Swiping through the five homescreens is fairly smooth with no noticeable lag. Apps and folders open up quickly when selected. Overall performance is good although things seemed to slow down slightly when multi-tasking due to the single core processor. More RAM memory and a dual core processor would avoid this lag and would increase performance, but it would also increase the price. When you remember that this is a budget device at a reasonable price, it’s probably something that the majority of users will be happy to live with.
There are no such problems with web browsing. Pages load quickly over Wi-Fi and the fact that the screen is fairly large means there’s rarely a need to zoom in using the multi-touch pinch.
Video playback on the tablet is quite good, although the 800×600 screen can’t really show high definition video in all it’s glory. However, hook up the tablet to a high definition display using the HDMI output and 1080p full HD playback is possible at 26 mbit/s.
One feature that Prestigio is proud of is their eBook capabilities. The MultiPad comes with their eBook reader and library pre-installed and users have access to the PrestigioPlaza eBook store with around 80,000 titles to choose from.
The MultiPad comes preloaded with Android 2.3.1 Gingerbread which is nice to see – many tablets in this price range are running Android 2.2 FroYo and are unlikely to receive any kind of official updates. Still, it would have been better to see a Honeycomb OS, which is designed to be more tablet orientated. The main system apps and menu settings will be familiar to anyone who has used an Android device, and anyone new to Android will soon feel at home thanks to the intuitive interface.
The user interface (UI) that sits between the Android operating system and the user is fairly clean with only minimal changes by Prestigio, such as a custom icon set for the pre-installed apps.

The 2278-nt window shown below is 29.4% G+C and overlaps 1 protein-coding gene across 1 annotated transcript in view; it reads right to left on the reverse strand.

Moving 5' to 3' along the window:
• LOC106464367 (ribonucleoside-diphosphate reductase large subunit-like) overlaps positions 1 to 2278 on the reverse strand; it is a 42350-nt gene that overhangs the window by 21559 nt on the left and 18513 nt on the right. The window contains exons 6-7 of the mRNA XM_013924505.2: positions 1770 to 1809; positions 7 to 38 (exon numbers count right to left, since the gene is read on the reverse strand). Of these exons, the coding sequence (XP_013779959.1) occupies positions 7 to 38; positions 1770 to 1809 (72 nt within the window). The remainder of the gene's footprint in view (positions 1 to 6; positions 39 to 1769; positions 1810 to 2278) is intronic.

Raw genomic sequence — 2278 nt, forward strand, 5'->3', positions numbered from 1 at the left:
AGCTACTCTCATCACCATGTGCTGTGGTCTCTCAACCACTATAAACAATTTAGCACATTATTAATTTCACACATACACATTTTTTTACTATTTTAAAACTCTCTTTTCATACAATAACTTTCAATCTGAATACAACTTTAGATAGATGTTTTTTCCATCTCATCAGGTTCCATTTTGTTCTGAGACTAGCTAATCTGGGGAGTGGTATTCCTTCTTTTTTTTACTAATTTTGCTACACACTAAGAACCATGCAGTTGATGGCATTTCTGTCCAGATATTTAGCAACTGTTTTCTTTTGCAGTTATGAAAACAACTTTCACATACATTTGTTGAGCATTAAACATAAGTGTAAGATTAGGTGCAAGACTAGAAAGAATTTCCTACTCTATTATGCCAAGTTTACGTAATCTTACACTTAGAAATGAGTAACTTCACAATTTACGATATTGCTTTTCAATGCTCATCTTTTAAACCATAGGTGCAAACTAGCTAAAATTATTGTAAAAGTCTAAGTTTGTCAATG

Modifying the homescreens is a simple process, just like other Android devices. Shortcuts and widgets can be added to any of the five homescreens with a long press on any empty space. Access to the Android Market is easy to set up using your Google account details when you first open the Market app, so you’re never far away from the apps and widgets you need.
Most of the icons on the standard homescreens are actually shortcuts to folders that contain a number of app shortcuts. Tapping the icon instantly opens a folder window at the bottom of the screen containing apps grouped by genre, such as Communications (Skype, Facebook, Twitter).
The Prestigio MultiPad PMP5080B is a fine example of an entry-level Android tablet. The user interface on the Gingerbread OS works exactly as you would expect and there are no complicated manufacturer modifications to confuse the user. The tablet feels nice to hold and responds well to touch input.
There are some obvious shortcomings which are hard to avoid on a budget tablet where cost is important. The lack of 3G means that mobile data is limited to Wi-Fi hotspots, and the single core processor with relatively low RAM memory means that performance can feel restricted at times. And of course the screen resolution is not quite what you would expect from an 8-inch TFT display.
However, the features that are included have been implemented fairly well and Prestigio seem to have achieved the reduced retail price by making the most out of the included features, rather than settling for sub-standard features that would spoil the overall user experience. During the testing for this review, the MultiPad was used for all the usual tasks including internet browsing, email, and social networking within reach of a Wi-Fi router, and it did everything that was asked of it without any problems. As an internet-enabled tablet that will be used mainly where Wi-Fi is available, the MultiPad is nice device at a budget price. (Sursa)